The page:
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Kinzinger faces challenger from Rockford Tea Party

Published: Tuesday, March 11, 2014 10:08 p.m. CDT • Updated: Tuesday, March 11, 2014 10:39 p.m. CDT
Caption
Rob Winner – rwinner@daily-chronicle.com U.S. Rep. Adam Kinzinger conducts a town hall meeting at The Lincoln Inn in DeKalb on Saturday afternoon.

In 2012, the two candidates in the Republican primary election for the 16th Congressional District argued over who was more conservative. It’s happening again in 2014.

In 2012, the race was between longtime incumbent Don Manzullo of Egan and first-term Rep. Adam Kinzinger of Channahon, who had represented the 11th Congressional District for two years.

In 2011, the Democratic-run state Legislature redrew boundaries to put both men in the 16th District, which includes most of DeKalb County, including the cities of DeKalb and Genoa. The redistricting packed as many Republican voters as possible from the region into the 16th District so that other districts could go Democratic.

The strategy worked.

In the primary, Kinzinger knocked off Manzullo, a 20-year incumbent. Kinzinger made the case that he was more conservative, ready to cut back government and taxes, a message that worked well with the tea party.

In the general election, Kinzinger handily defeated a poorly-funded Democratic rival.

These days, the tea party isn’t so happy with the 36-year-old Kinzinger, whom they see as capitulating to President Barack Obama. Kinzinger has voted for deals to increase the debt limit, although not in the most recent instance. In that case, he joined with the great majority of House Republicans to oppose their own leadership, who struck an agreement with Obama to raise the debt limit with practically no concessions from the White House.

In the March 18 Republican primary, Kinzinger has one opponent, David Hale, founder of the Rockford Tea Party.

So far, Kinzinger has raised nearly $1 million for the campaign, mostly from the special interest groups that shower money on incumbents. Hale has less than $5,000.

National groups such as FreedomWorks, Heritage PAC and the Club for Growth are known to fund challengers to Republican incumbents who are considered insufficiently conservative. They have given nothing to Hale, which likely means they believe Kinzinger has a lock on the seat.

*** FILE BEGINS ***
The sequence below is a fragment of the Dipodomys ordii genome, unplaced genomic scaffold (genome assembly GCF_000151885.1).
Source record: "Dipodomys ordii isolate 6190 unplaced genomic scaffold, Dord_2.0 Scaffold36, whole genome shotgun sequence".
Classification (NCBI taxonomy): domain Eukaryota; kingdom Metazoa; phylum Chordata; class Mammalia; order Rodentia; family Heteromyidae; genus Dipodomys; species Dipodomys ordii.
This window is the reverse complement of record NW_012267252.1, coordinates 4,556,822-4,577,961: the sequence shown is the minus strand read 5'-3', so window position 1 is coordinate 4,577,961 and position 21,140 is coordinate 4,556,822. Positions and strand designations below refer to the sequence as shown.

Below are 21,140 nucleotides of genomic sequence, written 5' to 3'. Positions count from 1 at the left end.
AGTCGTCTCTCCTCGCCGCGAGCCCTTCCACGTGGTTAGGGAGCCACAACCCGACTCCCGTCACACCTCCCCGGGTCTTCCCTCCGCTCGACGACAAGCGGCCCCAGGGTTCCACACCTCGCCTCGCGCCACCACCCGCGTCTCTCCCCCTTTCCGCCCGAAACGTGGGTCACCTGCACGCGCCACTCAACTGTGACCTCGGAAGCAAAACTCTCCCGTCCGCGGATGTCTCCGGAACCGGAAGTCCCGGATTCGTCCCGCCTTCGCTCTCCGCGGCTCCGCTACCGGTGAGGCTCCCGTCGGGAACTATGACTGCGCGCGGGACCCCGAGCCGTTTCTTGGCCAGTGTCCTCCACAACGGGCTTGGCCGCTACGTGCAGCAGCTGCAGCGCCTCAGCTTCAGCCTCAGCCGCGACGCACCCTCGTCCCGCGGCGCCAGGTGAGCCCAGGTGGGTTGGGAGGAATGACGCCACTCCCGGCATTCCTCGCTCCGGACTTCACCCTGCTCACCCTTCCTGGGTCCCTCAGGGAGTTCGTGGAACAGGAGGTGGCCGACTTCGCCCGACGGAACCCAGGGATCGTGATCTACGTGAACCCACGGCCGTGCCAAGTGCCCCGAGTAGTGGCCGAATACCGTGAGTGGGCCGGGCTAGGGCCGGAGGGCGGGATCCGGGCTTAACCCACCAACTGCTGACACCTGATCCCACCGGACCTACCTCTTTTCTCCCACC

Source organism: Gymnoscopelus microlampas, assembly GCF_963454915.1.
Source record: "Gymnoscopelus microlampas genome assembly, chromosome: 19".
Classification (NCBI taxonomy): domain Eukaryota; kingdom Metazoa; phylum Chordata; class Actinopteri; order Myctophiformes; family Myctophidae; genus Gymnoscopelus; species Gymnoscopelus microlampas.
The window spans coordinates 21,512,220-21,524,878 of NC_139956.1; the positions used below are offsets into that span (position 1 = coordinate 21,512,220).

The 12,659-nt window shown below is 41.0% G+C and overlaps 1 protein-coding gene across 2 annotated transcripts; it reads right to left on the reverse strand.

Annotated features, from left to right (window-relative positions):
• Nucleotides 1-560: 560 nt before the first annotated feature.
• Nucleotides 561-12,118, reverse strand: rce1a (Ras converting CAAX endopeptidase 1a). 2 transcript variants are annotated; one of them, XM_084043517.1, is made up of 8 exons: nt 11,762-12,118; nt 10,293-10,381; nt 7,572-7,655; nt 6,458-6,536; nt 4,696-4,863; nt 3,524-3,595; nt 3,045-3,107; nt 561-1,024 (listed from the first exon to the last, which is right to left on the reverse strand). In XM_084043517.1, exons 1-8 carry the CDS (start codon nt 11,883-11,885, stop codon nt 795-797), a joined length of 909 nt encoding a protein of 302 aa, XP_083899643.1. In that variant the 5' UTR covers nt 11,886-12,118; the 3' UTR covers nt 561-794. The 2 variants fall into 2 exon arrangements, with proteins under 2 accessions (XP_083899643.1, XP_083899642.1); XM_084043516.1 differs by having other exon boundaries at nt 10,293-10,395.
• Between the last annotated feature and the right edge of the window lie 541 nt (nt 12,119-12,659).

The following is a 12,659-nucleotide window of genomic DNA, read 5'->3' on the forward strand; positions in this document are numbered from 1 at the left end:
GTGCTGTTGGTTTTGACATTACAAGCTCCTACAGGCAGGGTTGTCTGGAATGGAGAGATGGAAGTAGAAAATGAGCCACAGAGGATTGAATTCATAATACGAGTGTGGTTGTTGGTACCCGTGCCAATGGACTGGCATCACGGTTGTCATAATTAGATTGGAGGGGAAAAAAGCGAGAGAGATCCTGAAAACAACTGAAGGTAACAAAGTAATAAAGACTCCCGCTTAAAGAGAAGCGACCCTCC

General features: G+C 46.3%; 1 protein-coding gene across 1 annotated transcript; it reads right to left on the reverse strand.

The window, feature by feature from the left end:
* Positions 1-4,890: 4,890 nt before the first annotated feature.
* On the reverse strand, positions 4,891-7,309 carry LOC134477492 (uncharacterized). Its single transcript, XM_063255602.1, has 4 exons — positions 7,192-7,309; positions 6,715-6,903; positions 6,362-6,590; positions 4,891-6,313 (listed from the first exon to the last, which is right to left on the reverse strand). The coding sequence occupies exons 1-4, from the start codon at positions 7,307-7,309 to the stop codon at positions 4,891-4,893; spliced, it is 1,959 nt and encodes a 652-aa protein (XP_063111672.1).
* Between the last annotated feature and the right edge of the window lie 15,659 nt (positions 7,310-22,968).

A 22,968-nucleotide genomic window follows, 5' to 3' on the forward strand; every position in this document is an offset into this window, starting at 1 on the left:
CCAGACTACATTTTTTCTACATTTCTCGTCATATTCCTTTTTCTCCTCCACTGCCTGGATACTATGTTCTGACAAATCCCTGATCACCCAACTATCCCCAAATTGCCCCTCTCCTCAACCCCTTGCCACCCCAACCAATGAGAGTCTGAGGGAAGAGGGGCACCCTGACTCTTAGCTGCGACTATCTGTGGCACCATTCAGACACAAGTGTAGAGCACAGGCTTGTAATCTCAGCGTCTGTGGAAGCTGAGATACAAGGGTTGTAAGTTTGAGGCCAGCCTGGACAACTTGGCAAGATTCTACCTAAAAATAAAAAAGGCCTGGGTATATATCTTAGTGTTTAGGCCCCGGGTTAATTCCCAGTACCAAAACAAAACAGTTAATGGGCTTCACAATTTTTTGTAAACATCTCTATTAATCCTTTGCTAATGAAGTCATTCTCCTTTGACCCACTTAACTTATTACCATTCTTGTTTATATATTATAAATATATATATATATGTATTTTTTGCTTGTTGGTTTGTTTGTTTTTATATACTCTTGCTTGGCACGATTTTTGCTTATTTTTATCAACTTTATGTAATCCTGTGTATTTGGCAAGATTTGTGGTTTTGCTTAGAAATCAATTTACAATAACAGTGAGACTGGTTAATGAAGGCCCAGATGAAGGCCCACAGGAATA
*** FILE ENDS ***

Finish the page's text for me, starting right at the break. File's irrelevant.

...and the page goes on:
Hale, 51, said he didn’t mind the lack of donations from the major conservative groups.

“It helps me be much more independent,” he said. “Nothing against those groups. I don’t like PACs in general. When you take money from them, you are bound and chained to do what they tell you to do.”

Kinzinger and other Republican House members, Hale said, are moving away from conservatism in the hopes of gaining Democratic votes.

“They have turned into the Republican surrender caucus,” he said.

Kinzinger disputes that.

“I guess it depends on how you define conservatism,” Kinzinger said. “I don’t govern to special interest groups. I govern for the 16th District and the nation.

“I guess in that way, you could say I have an independent streak.”

Kinzinger’s recent vote against the debt limit increase, Hale contended, was the result of Hale’s candidacy.

“My record shows I’m fiscally conservative,” Kinzinger said. “I’m not willing to shut down government; that’s not a positive move forward. Saying you’re never going to vote to raise the debt limit is irresponsible.”

Generally, Hale, a U.S. Army veteran, calls for drastic cuts in government spending, but he said he draws the line at pay and benefits for the military, although he previously proposed withholding all military benefits until veterans turn 58.

Kinzinger has touted his support for the military. He was commissioned as a second lieutenant in the U.S. Air Force after graduating college graduation in 2003, served two tours in Iraq and was later awarded his pilot wings. He continues to serve as a pilot in the Air National Guard, holding the rank of major.

“The reality is, we have to have grown-up, adult discussions on these issues,” Kinzinger said.

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